Navy football opened its season Sept. 4 with a 49-7 loss to Marshall at Navy-Marine Corps Memorial Stadium. Here are five takeaways from the Midshipmen’s lopsided defeat.
1. First-half miscues put the Mids in a huge hole.
Navy (0-1) could not get out of its own way as the Midshipmen fell into a 21-0 first-half hole behind a series of ill-timed errors.
The second quarter ended with sophomore quarterback Xavier Arline failing to reach either the end zone or the sideline on a naked bootleg. After Arline hit senior wide receiver Mychal Cooper for a gain of 22 yards down to the Marshall 5-yard line with 13 seconds left in the half, Navy had a golden opportunity to cut into the Thundering Herd’s three-score lead before receiving the football to begin the second half. Out of timeouts, the only thing that couldn’t happen was for the next play to end in bounds. As the first half expired, Navy’s best drive to that point ended like each of the previous ones — with no points on the board.
Cooper’s reception late in the second quarter followed a disastrous drop by the Navy captain on the team’s first possession of the game. The Midshipmen went for it on fourth-and-4 at the Marshall 47-yard line. Starting quarterback Tai Lavatai rolled to his right and delivered an accurate pass to a wide-open Cooper, but he was unable to hang on.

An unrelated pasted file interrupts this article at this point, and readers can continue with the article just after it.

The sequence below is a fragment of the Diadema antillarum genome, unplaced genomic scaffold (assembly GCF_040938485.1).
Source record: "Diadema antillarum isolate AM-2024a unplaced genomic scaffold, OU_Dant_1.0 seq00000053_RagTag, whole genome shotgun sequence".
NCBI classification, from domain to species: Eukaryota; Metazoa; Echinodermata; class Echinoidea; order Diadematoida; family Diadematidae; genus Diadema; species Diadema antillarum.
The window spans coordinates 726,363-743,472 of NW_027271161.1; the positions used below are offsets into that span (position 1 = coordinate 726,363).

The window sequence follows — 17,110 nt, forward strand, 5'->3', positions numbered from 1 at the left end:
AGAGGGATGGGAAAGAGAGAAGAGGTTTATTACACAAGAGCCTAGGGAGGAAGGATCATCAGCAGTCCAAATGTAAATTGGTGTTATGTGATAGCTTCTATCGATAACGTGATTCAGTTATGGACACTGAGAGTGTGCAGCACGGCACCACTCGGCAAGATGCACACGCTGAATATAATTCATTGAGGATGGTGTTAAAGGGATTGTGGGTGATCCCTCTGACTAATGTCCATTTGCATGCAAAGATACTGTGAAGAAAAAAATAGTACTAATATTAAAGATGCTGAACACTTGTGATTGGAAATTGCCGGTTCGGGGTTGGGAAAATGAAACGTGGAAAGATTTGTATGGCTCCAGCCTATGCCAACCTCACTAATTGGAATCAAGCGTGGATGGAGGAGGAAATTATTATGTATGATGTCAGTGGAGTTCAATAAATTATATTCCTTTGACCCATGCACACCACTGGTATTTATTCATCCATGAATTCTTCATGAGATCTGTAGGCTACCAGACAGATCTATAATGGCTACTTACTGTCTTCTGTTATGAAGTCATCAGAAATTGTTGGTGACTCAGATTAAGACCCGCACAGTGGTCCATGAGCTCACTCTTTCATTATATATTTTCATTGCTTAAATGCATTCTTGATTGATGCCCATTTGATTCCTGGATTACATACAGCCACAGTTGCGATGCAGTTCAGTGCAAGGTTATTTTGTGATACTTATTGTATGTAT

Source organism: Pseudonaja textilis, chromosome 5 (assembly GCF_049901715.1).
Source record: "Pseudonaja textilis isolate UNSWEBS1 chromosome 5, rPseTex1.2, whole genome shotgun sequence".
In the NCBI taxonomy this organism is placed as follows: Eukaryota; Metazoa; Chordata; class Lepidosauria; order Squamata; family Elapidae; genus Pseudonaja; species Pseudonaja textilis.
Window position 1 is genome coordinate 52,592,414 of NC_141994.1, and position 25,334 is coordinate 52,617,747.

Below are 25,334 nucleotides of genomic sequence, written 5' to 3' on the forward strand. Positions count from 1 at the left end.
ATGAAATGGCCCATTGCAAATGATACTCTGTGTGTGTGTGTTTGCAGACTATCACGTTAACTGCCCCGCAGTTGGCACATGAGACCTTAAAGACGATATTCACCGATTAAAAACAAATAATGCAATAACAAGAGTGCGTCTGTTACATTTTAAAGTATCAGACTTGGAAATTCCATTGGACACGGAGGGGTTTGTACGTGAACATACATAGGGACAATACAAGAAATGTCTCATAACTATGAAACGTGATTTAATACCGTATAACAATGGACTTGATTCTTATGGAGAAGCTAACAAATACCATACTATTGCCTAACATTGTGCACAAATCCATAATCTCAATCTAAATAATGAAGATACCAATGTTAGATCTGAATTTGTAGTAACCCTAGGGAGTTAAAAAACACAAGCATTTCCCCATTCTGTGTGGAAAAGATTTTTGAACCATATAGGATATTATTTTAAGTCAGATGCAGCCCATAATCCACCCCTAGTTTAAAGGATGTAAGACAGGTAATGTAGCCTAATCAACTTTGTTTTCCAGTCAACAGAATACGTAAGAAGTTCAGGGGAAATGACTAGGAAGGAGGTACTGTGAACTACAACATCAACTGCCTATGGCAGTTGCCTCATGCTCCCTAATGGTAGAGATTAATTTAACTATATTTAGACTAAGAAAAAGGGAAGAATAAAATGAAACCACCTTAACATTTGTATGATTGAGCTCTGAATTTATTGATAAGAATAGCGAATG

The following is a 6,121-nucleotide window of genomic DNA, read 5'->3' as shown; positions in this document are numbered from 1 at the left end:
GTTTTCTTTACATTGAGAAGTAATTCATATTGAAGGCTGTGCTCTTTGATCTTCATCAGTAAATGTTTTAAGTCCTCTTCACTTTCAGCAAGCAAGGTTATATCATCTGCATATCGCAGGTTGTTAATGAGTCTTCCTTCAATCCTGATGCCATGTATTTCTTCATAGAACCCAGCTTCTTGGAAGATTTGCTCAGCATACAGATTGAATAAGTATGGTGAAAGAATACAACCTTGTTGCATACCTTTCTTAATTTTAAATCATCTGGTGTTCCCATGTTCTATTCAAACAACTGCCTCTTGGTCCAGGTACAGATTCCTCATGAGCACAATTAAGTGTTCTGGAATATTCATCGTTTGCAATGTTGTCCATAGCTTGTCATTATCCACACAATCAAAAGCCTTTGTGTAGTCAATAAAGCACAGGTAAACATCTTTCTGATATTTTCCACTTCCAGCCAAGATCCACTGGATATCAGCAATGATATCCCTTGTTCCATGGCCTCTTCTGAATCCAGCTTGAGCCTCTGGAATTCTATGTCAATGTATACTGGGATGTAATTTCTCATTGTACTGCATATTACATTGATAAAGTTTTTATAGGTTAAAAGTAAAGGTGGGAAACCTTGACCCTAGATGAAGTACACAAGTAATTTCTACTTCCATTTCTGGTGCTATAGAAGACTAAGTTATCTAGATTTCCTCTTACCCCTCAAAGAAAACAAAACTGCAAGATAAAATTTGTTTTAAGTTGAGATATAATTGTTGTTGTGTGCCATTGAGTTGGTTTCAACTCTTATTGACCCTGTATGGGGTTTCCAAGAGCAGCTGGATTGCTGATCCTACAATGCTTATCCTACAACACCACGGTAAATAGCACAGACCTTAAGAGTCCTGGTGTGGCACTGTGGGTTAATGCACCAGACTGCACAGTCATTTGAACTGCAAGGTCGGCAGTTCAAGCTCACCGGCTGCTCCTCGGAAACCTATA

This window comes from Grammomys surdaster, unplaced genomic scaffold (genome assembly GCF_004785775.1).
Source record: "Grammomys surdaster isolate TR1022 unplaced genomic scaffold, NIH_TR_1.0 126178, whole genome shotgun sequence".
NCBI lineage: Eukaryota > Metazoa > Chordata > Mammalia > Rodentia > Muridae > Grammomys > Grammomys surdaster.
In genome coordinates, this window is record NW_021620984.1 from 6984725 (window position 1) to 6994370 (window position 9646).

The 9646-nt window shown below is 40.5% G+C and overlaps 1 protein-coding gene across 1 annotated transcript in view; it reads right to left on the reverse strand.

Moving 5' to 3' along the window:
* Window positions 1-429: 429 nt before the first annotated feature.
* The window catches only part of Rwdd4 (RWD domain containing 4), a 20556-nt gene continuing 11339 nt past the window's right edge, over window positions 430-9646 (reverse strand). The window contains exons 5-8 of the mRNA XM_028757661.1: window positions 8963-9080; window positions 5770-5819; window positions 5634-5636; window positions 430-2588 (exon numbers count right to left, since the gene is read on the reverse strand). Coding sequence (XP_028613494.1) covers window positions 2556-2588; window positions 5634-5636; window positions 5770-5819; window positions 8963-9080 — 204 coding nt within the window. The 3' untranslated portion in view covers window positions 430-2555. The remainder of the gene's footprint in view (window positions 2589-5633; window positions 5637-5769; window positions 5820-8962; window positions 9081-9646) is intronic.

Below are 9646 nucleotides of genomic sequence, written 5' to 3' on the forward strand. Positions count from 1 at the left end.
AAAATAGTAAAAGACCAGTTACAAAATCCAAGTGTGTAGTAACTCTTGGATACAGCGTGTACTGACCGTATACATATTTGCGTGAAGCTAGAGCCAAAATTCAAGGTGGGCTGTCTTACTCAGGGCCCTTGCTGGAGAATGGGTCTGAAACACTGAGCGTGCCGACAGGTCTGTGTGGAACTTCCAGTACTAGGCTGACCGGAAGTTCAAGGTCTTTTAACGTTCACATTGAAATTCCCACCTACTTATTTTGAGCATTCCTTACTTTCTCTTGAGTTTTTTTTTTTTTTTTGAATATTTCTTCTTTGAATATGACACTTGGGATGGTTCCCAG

Six plays and 53 yards later, the Thundering Herd took a 14-0 lead on running back Rasheen Ali’s second rushing touchdown of the first quarter.
Navy moved the ball 49 yards on its next possession, including a beautiful reverse to sophomore wide receiver Jayden Umbarger on fourth-and-3 for a 28-yard gain to the Marshall 14. The Midshipmen went backward on each of the next three plays, including consecutive sacks on second and third down. The ensuing 41-yard field goal try was blocked.
Navy’s defense answered by forcing and recovering a fumble but quickly went three and out and was forced to punt. The Thundering Herd blocked their second kick of the half and took over at the Midshipmen 25. Marshall needed only five plays to grow the lead to 21-0.